At a White House briefing this morning, President Barack Obama’s Press Secretary, Jay Carney, was asked to respond to Mitt Romney’s charge the president is running an “angry and desperate” re-election campaign. Team Romney’s complaints about the negative nature of the Obama campaign have focused on an ad run by a pro-Obama super PAC that attempted to tie Mr. Romney’s work at Bain Capital to a woman’s death from cancer, a suggestion by a top Obama campaign staffer that Mr. Romney may have committed a felony by claiming he left Bain earlier than he did and a recent remark from Vice President Joe Biden that Mr. Romney’s economic policies would enable banks to put people “back in chains.”
Mr. Carney told the reporters in attendance the complaints about the super PAC ad were an “obvious attempt to distract attention by focusing so much of your attention on an ad that never ran as I understood it.” When the reporter who asked about the Romney campaign’s complaints corrected Mr. Carney and informed him the commercial did indeed appear on television, he said it only ran “inadvertently, according to a press report and a stationery record.”
The press report Mr. Carney was referring to was an interview Bill Burton, the head of Priorities USA Action, the pro-Obama super PAC that created the controversial cancer commercial, gave to ABC News in which he seemingly sarcastically claimed the ad aired on an Ohio station as the result of an “error” by referencing a pro-Romney super PAC ad that attacked Newt Gingrich during the Republican primaries.
“Station error is all,” Mr. Burton said. “Kind of like when the Florida station accidentally aired Restore Our Future’s anti-Gingrich ad in June.”
Previously, Obama campaign staffers have claimed they had no knowledge of the story that appeared in the ad even though the commercial’s star, a former steelworker named Joe Soptic who claims his layoff from a Bain-owned company left his ailing wife without health insurance, had appeared in official Obama campaign commercials and conference calls.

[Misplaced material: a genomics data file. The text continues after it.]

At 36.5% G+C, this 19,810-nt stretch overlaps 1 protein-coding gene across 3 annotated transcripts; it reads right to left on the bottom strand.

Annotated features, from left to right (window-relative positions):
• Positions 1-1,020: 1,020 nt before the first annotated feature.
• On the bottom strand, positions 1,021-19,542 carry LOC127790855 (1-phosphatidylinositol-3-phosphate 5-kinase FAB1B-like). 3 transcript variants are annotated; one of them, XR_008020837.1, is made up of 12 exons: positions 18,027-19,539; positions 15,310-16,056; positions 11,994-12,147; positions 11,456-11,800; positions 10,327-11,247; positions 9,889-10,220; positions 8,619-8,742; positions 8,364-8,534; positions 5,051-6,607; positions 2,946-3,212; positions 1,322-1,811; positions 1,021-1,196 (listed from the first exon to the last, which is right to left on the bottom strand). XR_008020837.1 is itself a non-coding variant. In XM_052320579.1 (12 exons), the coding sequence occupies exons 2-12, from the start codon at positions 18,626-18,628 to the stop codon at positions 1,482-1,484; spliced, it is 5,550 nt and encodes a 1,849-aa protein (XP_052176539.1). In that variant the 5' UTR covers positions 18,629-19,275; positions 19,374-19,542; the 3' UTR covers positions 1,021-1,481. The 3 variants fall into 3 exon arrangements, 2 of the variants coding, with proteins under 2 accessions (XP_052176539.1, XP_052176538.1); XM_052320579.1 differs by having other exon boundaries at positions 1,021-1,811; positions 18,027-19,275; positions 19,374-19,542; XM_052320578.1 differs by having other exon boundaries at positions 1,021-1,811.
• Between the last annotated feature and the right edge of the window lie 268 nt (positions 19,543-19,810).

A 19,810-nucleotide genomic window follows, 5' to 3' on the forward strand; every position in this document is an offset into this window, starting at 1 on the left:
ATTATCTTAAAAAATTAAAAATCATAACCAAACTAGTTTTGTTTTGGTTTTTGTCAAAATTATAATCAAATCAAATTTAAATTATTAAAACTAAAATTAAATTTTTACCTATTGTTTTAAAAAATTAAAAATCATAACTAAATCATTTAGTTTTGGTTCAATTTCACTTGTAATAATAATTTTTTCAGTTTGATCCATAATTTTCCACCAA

In his briefing, Mr. Carney chastised the press for focusing on the ad featuring Mr. Soptic when Mr. Romney has run attacks on President Obama’s welfare policies that the press secretary described as being “built entirely on a fiction about the President’s…policy on the work requirement necessary in welfare reform.”
“You know it, everybody in this room knows it, every outside expert on this issue has declared that the advertising campaign on welfare reform is false. Just false. Factually false,” Mr. Carney said. “And yet, there is all this attention on an outside ad, again, has barely run.”
He also accused the Romney campaign of other “ridiculous” attacks including casting doubt on the president’s citizenship.
“There are plenty of third party ads out there that, that are in support of Governor Romney that, allege certain things that are ridiculous, including suggesting that the president is not an American citizen,” he said.
Mr. Carney went on to defend Mr. Biden’s “chains” comment and to defend the President’s recent references to Mr. Romney’s dog debacle as a “joke.”
Watch a video of Mr. Carney’s comments below: